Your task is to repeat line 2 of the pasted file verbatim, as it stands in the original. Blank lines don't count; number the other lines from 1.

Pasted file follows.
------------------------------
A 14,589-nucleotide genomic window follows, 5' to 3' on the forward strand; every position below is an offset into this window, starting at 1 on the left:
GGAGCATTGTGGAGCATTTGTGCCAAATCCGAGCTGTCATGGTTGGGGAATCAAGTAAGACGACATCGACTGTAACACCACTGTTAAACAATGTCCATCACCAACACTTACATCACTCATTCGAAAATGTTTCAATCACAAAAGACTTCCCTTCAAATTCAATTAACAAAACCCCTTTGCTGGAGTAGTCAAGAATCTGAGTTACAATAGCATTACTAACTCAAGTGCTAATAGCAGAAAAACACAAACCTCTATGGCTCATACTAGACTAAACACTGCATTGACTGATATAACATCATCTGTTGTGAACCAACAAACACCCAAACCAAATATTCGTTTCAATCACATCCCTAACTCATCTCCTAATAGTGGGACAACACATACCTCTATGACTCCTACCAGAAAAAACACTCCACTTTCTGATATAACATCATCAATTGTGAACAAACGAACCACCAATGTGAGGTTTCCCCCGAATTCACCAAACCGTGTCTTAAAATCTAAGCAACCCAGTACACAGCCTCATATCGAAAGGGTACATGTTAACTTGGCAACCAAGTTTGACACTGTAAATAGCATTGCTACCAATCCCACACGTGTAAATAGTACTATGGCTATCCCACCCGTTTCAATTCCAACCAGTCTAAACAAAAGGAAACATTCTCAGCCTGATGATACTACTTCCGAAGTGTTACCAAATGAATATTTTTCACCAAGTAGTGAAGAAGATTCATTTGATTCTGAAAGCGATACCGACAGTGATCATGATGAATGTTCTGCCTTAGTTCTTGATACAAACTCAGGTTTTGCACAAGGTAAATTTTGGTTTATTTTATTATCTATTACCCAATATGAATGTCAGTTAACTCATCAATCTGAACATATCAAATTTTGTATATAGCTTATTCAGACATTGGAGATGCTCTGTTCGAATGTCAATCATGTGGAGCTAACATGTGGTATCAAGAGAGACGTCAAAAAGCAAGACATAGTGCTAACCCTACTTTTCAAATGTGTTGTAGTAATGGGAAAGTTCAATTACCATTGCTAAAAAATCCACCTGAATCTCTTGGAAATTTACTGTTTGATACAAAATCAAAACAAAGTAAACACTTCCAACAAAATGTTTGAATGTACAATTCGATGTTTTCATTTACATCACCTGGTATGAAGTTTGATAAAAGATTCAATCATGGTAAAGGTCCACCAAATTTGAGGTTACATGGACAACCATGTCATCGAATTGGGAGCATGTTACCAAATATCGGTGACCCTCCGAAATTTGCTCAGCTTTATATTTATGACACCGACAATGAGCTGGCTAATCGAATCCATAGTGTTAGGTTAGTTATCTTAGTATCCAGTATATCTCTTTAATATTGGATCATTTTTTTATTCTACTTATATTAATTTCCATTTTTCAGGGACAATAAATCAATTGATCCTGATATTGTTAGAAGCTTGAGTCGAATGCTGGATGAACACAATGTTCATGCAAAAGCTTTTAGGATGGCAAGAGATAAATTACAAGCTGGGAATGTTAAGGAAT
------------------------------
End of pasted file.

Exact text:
GGAGCATTGTGGAGCATTTGTGCCAAATCCGAGCTGTCATGGTTGGGGAATCAAGTAAGACGACATCGACTGTAACACCACTGTTAAACAATGTCCATCACCAACACTTACATCACTCATTCGAAAATGTTTCAATCACAAAAGACTTCCCTTCAAATTCAATTAACAAAACCCCTTTGCTGGAGTAGTCAAGAATCTGAGTTACAATAGCATTACTAACTCAAGTGCTAATAGCAGAAAAACACAAACCTCTATGGCTCATACTAGACTAAACACTGCATTGACTGATATAACATCATCTGTTGTGAACCAACAAACACCCAAACCAAATATTCGTTTCAATCACATCCCTAACTCATCTCCTAATAGTGGGACAACACATACCTCTATGACTCCTACCAGAAAAAACACTCCACTTTCTGATATAACATCATCAATTGTGAACAAACGAACCACCAATGTGAGGTTTCCCCCGAATTCACCAAACCGTGTCTTAAAATCTAAGCAACCCAGTACACAGCCTCATATCGAAAGGGTACATGTTAACTTGGCAACCAAGTTTGACACTGTAAATAGCATTGCTACCAATCCCACACGTGTAAATAGTACTATGGCTATCCCACCCGTTTCAATTCCAACCAGTCTAAACAAAAGGAAACATTCTCAGCCTGATGATACTACTTCCGAAGTGTTACCAAATGAATATTTTTCACCAAGTAGTGAAGAAGATTCATTTGATTCTGAAAGCGATACCGACAGTGATCATGATGAATGTTCTGCCTTAGTTCTTGATACAAACTCAGGTTTTGCACAAGGTAAATTTTGGTTTATTTTATTATCTATTACCCAATATGAATGTCAGTTAACTCATCAATCTGAACATATCAAATTTTGTATATAGCTTATTCAGACATTGGAGATGCTCTGTTCGAATGTCAATCATGTGGAGCTAACATGTGGTATCAAGAGAGACGTCAAAAAGCAAGACATAGTGCTAACCCTACTTTTCAAATGTGTTGTAGTAATGGGAAAGTTCAATTACCATTGCTAAAAAATCCACCTGAATCTCTTGGAAATTTACTGTTTGATACAAAATCAAAACAAAGTAAACACTTCCAACAAAATGTTTGAATGTACAATTCGATGTTTTCATTTACATCACCTGGTATGAAGTTTGATAAAAGATTCAATCATGGTAAAGGTCCACCAAATTTGAGGTTACATGGACAACCATGTCATCGAATTGGGAGCATGTTACCAAATATCGGTGACCCTCCGAAATTTGCTCAGCTTTATATTTATGACACCGACAATGAGCTGGCTAATCGAATCCATAGTGTTAGGTTAGTTATCTTAGTATCCAGTATATCTCTTTAATATTGGATCATTTTTTTATTCTACTTATATTAATTTCCATTTTTCAGGGACAATAAATCAATTGATCCTGATATTGTTAGAAGCTTGAGTCGAATGCTGGATGAACACAATGTTCATGCAAAAGCTTTTAGGATGGCAAGAGATAAATTACAAGCTGGGAATGTTAAGGAAT